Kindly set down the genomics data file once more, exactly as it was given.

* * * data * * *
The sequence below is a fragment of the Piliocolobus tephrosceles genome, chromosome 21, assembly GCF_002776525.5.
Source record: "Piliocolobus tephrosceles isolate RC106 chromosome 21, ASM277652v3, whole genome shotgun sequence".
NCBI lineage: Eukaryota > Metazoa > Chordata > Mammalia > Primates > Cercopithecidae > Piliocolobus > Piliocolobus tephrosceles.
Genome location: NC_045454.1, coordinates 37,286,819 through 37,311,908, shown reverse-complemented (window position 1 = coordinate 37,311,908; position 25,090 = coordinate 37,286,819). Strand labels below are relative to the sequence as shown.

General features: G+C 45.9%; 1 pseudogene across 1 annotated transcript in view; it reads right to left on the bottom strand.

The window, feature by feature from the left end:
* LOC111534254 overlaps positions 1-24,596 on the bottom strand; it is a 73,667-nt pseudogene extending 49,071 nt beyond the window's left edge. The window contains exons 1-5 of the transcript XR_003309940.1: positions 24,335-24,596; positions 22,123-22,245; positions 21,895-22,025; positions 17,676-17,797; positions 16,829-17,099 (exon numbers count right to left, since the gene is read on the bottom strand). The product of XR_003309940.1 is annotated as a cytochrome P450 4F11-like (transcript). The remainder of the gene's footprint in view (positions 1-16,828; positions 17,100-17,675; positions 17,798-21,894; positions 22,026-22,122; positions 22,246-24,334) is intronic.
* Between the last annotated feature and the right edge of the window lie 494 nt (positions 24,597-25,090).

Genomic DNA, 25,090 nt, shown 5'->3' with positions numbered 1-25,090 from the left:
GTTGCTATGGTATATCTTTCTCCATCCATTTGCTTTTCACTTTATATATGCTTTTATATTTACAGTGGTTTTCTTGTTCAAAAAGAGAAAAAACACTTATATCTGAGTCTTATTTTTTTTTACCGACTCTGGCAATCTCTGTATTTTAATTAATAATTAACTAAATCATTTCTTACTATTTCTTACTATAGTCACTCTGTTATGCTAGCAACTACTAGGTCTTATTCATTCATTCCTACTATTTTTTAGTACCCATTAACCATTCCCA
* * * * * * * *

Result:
The sequence below is a fragment of the Piliocolobus tephrosceles genome, chromosome 21, assembly GCF_002776525.5.
Source record: "Piliocolobus tephrosceles isolate RC106 chromosome 21, ASM277652v3, whole genome shotgun sequence".
NCBI lineage: Eukaryota > Metazoa > Chordata > Mammalia > Primates > Cercopithecidae > Piliocolobus > Piliocolobus tephrosceles.
Genome location: NC_045454.1, coordinates 37,286,819 through 37,311,908, shown reverse-complemented (window position 1 = coordinate 37,311,908; position 25,090 = coordinate 37,286,819). Strand labels below are relative to the sequence as shown.

General features: G+C 45.9%; 1 pseudogene across 1 annotated transcript in view; it reads right to left on the bottom strand.

The window, feature by feature from the left end:
* LOC111534254 overlaps positions 1-24,596 on the bottom strand; it is a 73,667-nt pseudogene extending 49,071 nt beyond the window's left edge. The window contains exons 1-5 of the transcript XR_003309940.1: positions 24,335-24,596; positions 22,123-22,245; positions 21,895-22,025; positions 17,676-17,797; positions 16,829-17,099 (exon numbers count right to left, since the gene is read on the bottom strand). The product of XR_003309940.1 is annotated as a cytochrome P450 4F11-like (transcript). The remainder of the gene's footprint in view (positions 1-16,828; positions 17,100-17,675; positions 17,798-21,894; positions 22,026-22,122; positions 22,246-24,334) is intronic.
* Between the last annotated feature and the right edge of the window lie 494 nt (positions 24,597-25,090).

Genomic DNA, 25,090 nt, shown 5'->3' with positions numbered 1-25,090 from the left:
GTTGCTATGGTATATCTTTCTCCATCCATTTGCTTTTCACTTTATATATGCTTTTATATTTACAGTGGTTTTCTTGTTCAAAAAGAGAAAAAACACTTATATCTGAGTCTTATTTTTTTTTACCGACTCTGGCAATCTCTGTATTTTAATTAATAATTAACTAAATCATTTCTTACTATTTCTTACTATAGTCACTCTGTTATGCTAGCAACTACTAGGTCTTATTCATTCATTCCTACTATTTTTTAGTACCCATTAACCATTCCCA